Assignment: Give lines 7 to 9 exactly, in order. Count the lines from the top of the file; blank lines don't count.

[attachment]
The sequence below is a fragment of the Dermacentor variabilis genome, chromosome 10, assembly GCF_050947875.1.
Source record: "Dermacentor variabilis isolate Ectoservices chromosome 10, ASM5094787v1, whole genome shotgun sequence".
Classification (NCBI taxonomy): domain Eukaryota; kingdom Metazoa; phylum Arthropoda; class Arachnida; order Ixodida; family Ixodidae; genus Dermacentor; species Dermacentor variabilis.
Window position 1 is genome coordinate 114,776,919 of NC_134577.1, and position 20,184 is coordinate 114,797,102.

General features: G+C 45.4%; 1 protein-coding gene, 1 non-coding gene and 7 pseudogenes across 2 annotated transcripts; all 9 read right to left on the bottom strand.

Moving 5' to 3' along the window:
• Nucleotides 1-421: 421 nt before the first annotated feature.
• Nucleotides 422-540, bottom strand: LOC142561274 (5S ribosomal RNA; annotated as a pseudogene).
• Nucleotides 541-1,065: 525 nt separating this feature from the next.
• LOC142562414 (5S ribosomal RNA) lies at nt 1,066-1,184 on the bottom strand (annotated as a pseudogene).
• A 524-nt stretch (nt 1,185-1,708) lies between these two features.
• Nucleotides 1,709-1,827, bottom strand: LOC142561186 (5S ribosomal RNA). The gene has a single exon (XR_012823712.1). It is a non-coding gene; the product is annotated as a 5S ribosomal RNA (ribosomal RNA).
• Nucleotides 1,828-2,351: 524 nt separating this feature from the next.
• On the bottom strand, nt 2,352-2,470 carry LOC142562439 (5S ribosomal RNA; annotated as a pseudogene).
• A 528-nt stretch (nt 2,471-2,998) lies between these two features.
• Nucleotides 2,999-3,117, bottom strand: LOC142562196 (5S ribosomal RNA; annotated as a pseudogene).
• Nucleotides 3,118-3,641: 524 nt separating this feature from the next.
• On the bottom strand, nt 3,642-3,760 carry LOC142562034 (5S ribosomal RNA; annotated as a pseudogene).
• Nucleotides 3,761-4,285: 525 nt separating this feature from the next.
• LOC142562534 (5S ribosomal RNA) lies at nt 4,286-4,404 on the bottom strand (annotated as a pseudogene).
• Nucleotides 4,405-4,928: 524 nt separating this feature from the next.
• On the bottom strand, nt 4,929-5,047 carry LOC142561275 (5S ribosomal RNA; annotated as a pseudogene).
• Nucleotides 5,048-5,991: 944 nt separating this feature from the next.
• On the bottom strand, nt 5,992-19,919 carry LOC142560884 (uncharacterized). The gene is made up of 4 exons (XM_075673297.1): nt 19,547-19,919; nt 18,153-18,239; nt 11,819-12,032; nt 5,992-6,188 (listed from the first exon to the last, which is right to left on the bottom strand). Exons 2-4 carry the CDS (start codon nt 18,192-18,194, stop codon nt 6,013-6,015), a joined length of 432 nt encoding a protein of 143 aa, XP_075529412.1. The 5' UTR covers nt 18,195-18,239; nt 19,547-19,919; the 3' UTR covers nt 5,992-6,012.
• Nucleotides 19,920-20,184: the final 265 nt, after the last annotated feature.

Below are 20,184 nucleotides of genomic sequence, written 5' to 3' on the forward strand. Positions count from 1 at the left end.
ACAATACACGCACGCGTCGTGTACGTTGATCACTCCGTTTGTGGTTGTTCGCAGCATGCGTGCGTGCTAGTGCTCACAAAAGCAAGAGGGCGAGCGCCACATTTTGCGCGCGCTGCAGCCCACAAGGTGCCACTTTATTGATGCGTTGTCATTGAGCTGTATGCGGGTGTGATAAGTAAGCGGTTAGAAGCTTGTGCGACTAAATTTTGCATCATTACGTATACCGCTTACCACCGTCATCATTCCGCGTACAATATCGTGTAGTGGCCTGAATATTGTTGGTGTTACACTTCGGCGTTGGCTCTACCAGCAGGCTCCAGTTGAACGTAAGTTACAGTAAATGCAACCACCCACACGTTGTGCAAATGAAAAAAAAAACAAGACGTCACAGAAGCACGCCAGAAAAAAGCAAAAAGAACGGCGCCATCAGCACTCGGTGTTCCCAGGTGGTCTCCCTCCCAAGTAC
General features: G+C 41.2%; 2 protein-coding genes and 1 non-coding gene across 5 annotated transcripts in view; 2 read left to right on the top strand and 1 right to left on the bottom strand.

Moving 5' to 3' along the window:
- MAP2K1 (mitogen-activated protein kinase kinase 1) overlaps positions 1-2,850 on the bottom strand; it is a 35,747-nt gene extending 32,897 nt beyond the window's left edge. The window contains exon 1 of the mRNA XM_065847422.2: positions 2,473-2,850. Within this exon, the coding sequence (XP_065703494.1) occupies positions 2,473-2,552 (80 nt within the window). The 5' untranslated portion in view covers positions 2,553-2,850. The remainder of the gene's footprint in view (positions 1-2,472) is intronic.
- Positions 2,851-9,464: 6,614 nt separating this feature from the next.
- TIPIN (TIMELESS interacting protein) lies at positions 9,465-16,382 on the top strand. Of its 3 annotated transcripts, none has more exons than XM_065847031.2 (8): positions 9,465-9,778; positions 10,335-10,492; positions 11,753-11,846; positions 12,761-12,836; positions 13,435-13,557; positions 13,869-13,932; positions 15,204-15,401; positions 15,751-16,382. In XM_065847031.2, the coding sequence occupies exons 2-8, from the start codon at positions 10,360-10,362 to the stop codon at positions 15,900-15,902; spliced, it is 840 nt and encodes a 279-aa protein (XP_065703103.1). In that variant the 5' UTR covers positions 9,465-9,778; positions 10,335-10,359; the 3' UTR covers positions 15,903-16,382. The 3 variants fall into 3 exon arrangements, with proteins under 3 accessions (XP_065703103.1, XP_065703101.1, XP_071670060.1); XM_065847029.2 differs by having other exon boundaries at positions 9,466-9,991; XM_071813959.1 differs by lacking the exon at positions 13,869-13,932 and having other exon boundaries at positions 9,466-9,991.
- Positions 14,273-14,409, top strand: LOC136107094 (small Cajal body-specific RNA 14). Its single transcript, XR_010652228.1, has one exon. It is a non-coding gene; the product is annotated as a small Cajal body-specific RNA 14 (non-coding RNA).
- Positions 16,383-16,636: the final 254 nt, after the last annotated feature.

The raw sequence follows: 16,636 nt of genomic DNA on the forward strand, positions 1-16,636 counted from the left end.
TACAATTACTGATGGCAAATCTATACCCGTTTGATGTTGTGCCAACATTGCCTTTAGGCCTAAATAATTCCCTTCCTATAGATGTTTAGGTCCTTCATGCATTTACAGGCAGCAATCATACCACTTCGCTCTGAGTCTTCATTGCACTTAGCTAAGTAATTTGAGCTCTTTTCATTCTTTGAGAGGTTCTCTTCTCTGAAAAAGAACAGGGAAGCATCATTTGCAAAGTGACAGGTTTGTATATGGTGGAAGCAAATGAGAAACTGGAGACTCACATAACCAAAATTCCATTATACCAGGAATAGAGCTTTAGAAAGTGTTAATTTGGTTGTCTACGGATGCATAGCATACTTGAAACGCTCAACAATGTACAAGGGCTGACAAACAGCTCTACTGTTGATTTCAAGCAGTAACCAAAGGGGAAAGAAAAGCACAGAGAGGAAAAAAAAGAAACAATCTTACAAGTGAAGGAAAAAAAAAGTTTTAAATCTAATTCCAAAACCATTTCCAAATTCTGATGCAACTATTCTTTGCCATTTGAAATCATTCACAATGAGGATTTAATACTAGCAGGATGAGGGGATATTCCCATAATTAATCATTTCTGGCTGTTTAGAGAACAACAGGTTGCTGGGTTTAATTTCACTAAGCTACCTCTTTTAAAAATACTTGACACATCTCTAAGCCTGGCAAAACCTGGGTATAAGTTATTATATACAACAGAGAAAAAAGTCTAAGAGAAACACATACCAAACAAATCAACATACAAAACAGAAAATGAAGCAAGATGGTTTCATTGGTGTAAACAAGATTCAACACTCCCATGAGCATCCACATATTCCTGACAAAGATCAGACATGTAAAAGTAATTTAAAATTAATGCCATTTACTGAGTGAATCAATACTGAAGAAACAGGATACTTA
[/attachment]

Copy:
• Nucleotides 1-421: 421 nt before the first annotated feature.
• Nucleotides 422-540, bottom strand: LOC142561274 (5S ribosomal RNA; annotated as a pseudogene).
• Nucleotides 541-1,065: 525 nt separating this feature from the next.